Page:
- Business News : Economy in good hands: Fiji PM [21/10/2019 - Fiji]
- Sports News : Call for Australia and NZ to help fund Pacific rugby [21/10/2019 - Fiji]
- News Feature : Through targeted cooperation, China caters to needs of Pacific island countries [21/10/2019 - Samoa]
- Business News : Fiji PM Bainimarama open World-class tissue laboratory [21/10/2019 - Fiji]
- Business News : Niue trialling drones to catch illegal fishing boats, help with search and rescue [21/10/2019 - Niue]
- News : U.S Coast Guard looks to bolster Pacific allegiances as Chinese clout grows [21/10/2019 - United States]
- News : Historic ties and China concerns driving Washington's Pacific pledge [21/10/2019 - Australia]
- News : Marshall Islands opposition wants off-shore voting returned [21/10/2019 - Marshall Islands]
- News : Australian Defence Force could open doors to Pacific military allies [21/10/2019 - Australia]
- Sports News : Equality for all: $3.5m set aside so every 2021 Rugby league World Cup player gets paid [21/10/2019 - Australia]
- Sports News : Taukeiaho: Emotions to run high for Tonga's Test 'homecoming' [21/10/2019 - New Zealand]
- Sports News : Samoa Rugby Union to ponder new direction post-Rugby World Cup [21/10/2019 - Samoa]
- Sponsored : Oceania National Olympic Committees (ONOC)
Pacific Island lands survey and geospatial experts convened this week at the 3rd Pacific Geospatial and Surveying Council (PGSC) Meeting to finalise and endorse a 10-year regional strategy aimed at advancing geospatial and surveying services in the region.
The Pacific Geospatial and Surveying Strategy highlights the critical importance of accurate geospatial information to Pacific Island economies and provides a roadmap for building the geospatial capacity of national governments to meet these growing needs.
“This strategy will be the PGSC’s guide toward achieving our vision of sustainable development in the Pacific enabled by world class geospatial information and surveying services,” PGSC Chairman and Tuvalu’s Director of Lands and Survey, Faatasi Malologa said.
“The transition to modernize and upgrade the standards of surveying and geospatial technology in the Pacific region is critical to support better decision making in matters of land and marine management, in particular the monitoring and analysis of the impacts of climate change in near-real time for adaptation and mitigation purposes.”
Along with Malologa, First Secretary of the Australian High Commission in Suva, Raymond Bojczuk opened the meeting, which was organised by the Pacific Community (SPC) under the Australian-funded Climate and Oceans Support Programme in the Pacific (COSPPac)
“Australia is proud to support this important milestone in Pacific development,” said Bojczuk.
“The services provided by Pacific geospatial scientists and surveyors support a multitude of industries and sectors and contributes significantly to the security and well-being of Pacific people.”
While the region has been challenged to build and retain capacity in terms of qualified staff, technical infrastructure, software and equipment, updated legislative frameworks, and funding resources, there has been significant progress over time.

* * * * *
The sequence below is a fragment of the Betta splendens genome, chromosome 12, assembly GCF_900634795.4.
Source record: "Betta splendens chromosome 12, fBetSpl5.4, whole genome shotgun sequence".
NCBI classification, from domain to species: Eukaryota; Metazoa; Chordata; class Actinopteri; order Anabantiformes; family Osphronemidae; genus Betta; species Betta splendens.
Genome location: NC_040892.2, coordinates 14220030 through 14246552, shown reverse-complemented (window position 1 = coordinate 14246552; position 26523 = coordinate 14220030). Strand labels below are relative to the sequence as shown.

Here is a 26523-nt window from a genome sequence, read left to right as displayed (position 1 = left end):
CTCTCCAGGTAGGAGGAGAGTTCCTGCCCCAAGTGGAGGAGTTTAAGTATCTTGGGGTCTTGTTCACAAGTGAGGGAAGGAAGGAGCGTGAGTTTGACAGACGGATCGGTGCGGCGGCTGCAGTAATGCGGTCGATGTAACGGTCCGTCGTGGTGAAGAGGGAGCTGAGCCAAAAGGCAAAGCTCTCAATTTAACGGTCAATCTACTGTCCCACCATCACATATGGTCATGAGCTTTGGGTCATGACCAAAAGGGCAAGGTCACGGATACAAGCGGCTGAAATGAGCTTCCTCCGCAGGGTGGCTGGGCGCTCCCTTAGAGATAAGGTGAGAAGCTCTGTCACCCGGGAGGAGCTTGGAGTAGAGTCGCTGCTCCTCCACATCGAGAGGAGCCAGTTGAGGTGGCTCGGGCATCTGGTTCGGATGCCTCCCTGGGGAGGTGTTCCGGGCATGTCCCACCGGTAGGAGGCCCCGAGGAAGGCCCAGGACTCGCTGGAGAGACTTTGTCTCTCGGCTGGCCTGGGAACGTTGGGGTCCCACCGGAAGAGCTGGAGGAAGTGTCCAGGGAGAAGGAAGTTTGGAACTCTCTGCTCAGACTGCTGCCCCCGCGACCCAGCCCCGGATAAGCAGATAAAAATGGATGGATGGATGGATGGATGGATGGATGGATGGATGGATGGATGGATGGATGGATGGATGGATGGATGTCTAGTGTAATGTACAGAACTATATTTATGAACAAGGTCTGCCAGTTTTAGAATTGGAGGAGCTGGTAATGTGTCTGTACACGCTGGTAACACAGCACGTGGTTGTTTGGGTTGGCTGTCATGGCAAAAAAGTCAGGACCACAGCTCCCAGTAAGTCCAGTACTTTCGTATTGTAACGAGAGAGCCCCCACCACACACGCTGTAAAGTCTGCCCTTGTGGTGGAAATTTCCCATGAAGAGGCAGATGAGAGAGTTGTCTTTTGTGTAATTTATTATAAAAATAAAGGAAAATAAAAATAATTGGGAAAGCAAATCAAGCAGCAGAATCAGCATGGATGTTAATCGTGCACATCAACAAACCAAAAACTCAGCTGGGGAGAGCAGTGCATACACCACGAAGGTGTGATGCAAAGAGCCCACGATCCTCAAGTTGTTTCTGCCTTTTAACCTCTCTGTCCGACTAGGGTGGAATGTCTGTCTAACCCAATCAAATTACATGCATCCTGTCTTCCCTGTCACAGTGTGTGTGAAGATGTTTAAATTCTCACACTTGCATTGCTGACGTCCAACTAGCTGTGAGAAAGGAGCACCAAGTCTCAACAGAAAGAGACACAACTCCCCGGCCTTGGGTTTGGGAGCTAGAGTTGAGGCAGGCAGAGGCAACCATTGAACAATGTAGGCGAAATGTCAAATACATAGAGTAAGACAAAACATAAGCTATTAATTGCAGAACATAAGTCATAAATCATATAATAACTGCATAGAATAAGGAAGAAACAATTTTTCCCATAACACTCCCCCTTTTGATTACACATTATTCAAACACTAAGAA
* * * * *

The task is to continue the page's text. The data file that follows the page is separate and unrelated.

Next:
Development initiatives including, but not limited to, Tonga, Samoa and Fiji’s commitments to update their local positioning systems to the global standard, Nauru and Tuvalu’s National Geodetic Surveys, the Pacific Maritime Boundaries Project, the Pacific Sea Level Monitoring Project, the Pacific Regional Navigational Initiative, and the PACGEO online geospatial database (http://www.pacgeo.org/) have already begun to build the geospatial and surveying capacity of Pacific Island governments.
“The growing number of initiatives in recent years and the development of this strategy are signs of a strong regional voice for geospatial and survey professionals,” said Director of the SPC Geoscience Division, Professor Michael Petterson.
According Prof Petterson, “Geospatial and geodetic knowledge is of enormous importance to the Pacific Islands countries especially bearing in mind the relationship between rising sea levels and islands that may rise or subside due to geotectonic forces. It is important to have a thorough understanding of all these dynamics when considering climate change adaptation.”
As in past years, the PGSC meeting is being held back-to-back with the Pacific Islands Geographical Information System/ Remote Sensing (GIS/RS) User Conference to allow PGSC members to present their work, network, and learn about other relevant activities and development opportunities in the region.
The Pacific Islands Geospatial and Surveying Strategy is the product of several years of collaborative consultation and design on the part of PGSC members and development partners, including SPC, Geoscience Australia, Land Information New Zealand, the International Federation of Surveyors (FIG), and the United Nations Initiative on Global Geospatial Information Management (UN-GGIM).
Current PGSC members include: Cook Islands, Fiji, Federated States of Micronesia, Kiribati, Marshall Islands, Nauru, Niue, Palau, Papua New Guinea, Samoa, Solomon Islands, Tonga, Tuvalu, and Vanuatu..
Media contacts: Molly Powers-Tora,
Coordinator, Oceans and Tides Knowledge Unit, SPC Geoscience Division
E: email@example.com or Tel: +679 862 9655
Capacity Development & Communications Officer, SPC Geoscience Division
E: firstname.lastname@example.org or M: +679 8010768
SOURCE: PACIFIC COMMUNITY/PACNEWS
Pacific Islands News Association
Who & What is PINA?
International News Safety Institute (INSI)
Media Helping Media